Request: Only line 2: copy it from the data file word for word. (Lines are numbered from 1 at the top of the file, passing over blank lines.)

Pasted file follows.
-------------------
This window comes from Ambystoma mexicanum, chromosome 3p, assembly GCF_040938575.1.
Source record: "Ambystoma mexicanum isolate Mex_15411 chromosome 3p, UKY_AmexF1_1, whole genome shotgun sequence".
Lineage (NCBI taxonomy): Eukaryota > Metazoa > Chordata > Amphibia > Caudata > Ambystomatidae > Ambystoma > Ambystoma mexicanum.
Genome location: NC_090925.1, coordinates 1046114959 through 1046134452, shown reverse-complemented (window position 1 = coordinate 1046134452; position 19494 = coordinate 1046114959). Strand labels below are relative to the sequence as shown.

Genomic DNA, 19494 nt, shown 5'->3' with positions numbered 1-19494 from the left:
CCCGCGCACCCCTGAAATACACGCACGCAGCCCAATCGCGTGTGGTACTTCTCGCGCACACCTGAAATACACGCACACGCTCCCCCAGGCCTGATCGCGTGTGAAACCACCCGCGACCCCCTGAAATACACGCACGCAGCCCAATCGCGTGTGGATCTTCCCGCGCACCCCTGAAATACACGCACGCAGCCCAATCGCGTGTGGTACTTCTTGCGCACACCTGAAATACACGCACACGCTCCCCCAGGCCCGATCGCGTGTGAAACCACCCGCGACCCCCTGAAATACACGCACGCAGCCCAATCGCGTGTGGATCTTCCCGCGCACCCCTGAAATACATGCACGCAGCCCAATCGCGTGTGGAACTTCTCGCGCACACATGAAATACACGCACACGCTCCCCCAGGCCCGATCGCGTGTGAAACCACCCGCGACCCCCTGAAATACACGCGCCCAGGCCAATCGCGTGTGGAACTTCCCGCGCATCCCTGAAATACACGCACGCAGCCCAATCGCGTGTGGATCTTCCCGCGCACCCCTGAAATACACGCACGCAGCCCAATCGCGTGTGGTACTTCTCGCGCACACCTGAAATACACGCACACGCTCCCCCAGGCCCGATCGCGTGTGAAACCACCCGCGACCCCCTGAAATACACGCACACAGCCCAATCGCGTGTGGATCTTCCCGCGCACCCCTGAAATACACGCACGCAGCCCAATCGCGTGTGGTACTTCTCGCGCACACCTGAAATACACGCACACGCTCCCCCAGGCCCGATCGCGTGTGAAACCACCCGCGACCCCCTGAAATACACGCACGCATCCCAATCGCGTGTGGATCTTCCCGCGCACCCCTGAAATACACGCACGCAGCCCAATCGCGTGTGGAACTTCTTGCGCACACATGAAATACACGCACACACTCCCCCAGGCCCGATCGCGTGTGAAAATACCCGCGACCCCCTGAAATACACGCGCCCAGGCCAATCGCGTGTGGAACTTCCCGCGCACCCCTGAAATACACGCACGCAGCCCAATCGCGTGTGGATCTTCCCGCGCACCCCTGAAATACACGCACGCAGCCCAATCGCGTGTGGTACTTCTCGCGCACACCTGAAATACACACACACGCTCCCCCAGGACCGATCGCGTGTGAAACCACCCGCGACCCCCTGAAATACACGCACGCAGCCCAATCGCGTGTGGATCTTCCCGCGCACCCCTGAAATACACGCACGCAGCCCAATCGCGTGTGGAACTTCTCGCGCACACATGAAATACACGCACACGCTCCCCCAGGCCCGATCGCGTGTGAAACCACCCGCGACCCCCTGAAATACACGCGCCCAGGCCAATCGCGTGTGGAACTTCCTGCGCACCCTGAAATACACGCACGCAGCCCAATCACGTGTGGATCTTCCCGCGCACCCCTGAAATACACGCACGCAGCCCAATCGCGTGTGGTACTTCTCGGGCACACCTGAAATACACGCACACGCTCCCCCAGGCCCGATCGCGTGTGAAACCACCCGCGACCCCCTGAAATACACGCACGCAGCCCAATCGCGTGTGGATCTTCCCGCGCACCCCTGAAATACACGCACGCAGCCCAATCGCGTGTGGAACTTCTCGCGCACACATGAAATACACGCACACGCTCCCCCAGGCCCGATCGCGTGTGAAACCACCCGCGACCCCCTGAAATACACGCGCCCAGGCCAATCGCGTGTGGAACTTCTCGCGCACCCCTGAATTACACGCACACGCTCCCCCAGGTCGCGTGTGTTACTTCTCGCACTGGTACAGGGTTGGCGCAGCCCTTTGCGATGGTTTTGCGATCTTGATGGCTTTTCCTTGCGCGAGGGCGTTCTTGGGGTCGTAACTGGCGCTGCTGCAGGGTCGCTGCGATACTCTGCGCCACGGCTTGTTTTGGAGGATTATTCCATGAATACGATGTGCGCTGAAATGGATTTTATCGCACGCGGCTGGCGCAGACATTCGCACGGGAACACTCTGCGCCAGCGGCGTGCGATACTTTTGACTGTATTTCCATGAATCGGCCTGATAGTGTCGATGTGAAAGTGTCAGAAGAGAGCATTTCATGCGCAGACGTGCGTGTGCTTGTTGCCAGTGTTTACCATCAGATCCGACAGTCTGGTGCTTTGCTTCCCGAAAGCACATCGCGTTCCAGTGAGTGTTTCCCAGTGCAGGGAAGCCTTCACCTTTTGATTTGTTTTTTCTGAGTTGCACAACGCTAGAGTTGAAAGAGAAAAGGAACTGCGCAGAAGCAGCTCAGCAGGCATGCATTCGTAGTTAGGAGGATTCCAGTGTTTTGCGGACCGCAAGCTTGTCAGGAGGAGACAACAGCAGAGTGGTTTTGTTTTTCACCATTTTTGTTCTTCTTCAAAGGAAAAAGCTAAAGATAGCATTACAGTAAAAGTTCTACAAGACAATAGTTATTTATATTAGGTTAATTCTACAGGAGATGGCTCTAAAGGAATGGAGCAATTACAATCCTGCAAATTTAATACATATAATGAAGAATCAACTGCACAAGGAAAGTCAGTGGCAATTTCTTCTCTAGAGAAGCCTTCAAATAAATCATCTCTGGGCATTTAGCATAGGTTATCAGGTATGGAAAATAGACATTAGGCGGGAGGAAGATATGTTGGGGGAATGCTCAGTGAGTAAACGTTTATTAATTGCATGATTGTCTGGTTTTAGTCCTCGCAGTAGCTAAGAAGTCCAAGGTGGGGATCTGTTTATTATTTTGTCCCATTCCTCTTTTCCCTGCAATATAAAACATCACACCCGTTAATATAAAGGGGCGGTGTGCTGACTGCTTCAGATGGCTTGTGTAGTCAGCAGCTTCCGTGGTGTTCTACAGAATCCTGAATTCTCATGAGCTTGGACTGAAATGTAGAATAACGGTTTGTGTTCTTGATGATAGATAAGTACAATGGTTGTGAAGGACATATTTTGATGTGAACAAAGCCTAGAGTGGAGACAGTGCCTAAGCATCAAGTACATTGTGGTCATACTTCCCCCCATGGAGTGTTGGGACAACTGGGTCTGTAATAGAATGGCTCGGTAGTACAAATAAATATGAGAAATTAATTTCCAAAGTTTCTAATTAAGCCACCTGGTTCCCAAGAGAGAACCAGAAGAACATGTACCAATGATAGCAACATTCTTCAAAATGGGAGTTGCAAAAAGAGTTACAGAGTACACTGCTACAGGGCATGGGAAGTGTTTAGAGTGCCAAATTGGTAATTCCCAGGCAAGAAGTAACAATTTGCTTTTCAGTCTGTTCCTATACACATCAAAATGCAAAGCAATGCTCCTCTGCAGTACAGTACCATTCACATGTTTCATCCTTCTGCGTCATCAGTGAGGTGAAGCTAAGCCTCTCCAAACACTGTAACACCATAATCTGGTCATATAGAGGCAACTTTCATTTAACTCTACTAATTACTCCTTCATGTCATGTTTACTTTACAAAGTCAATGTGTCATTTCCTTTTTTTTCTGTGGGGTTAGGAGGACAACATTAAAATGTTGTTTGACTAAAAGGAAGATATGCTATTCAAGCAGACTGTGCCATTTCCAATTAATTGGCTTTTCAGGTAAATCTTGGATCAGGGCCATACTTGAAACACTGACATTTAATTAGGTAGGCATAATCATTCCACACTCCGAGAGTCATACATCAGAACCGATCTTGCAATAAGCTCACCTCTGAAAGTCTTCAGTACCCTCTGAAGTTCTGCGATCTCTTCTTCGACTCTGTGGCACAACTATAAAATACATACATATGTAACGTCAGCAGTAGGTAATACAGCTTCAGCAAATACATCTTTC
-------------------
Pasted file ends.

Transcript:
Source record: "Ambystoma mexicanum isolate Mex_15411 chromosome 3p, UKY_AmexF1_1, whole genome shotgun sequence".